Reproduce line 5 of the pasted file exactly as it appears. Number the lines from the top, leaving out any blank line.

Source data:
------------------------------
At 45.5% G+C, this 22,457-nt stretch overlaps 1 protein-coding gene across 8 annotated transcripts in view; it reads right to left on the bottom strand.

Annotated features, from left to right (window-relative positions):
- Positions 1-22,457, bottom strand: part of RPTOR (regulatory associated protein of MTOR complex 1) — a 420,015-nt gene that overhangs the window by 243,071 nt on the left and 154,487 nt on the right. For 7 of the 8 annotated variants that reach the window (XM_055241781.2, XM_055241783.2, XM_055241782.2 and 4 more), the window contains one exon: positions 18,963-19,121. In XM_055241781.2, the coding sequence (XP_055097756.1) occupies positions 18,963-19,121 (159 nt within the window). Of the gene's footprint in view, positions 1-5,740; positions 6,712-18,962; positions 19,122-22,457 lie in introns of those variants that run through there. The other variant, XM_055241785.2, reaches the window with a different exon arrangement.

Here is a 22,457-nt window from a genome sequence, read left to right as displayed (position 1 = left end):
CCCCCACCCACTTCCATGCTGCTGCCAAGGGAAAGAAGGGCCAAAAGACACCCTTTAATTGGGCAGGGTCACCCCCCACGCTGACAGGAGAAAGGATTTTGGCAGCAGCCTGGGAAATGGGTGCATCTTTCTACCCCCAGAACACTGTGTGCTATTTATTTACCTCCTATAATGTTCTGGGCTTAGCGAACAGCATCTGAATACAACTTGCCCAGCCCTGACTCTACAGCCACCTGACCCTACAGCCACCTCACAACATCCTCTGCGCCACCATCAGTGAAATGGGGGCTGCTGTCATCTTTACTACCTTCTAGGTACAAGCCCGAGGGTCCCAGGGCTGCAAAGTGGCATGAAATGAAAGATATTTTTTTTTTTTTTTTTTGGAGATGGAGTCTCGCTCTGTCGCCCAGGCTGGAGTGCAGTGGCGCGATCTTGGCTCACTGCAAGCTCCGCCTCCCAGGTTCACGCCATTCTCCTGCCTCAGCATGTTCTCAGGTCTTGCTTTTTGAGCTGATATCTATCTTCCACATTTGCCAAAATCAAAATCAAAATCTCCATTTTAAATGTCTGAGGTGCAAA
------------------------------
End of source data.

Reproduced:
CCCCCACCCACTTCCATGCTGCTGCCAAGGGAAAGAAGGGCCAAAAGACACCCTTTAATTGGGCAGGGTCACCCCCCACGCTGACAGGAGAAAGGATTTTGGCAGCAGCCTGGGAAATGGGTGCATCTTTCTACCCCCAGAACACTGTGTGCTATTTATTTACCTCCTATAATGTTCTGGGCTTAGCGAACAGCATCTGAATACAACTTGCCCAGCCCTGACTCTACAGCCACCTGACCCTACAGCCACCTCACAACATCCTCTGCGCCACCATCAGTGAAATGGGGGCTGCTGTCATCTTTACTACCTTCTAGGTACAAGCCCGAGGGTCCCAGGGCTGCAAAGTGGCATGAAATGAAAGATATTTTTTTTTTTTTTTTTTGGAGATGGAGTCTCGCTCTGTCGCCCAGGCTGGAGTGCAGTGGCGCGATCTTGGCTCACTGCAAGCTCCGCCTCCCAGGTTCACGCCATTCTCCTGCCTCAGCATGTTCTCAGGTCTTGCTTTTTGAGCTGATATCTATCTTCCACATTTGCCAAAATCAAAATCAAAATCTCCATTTTAAATGTCTGAGGTGCAAA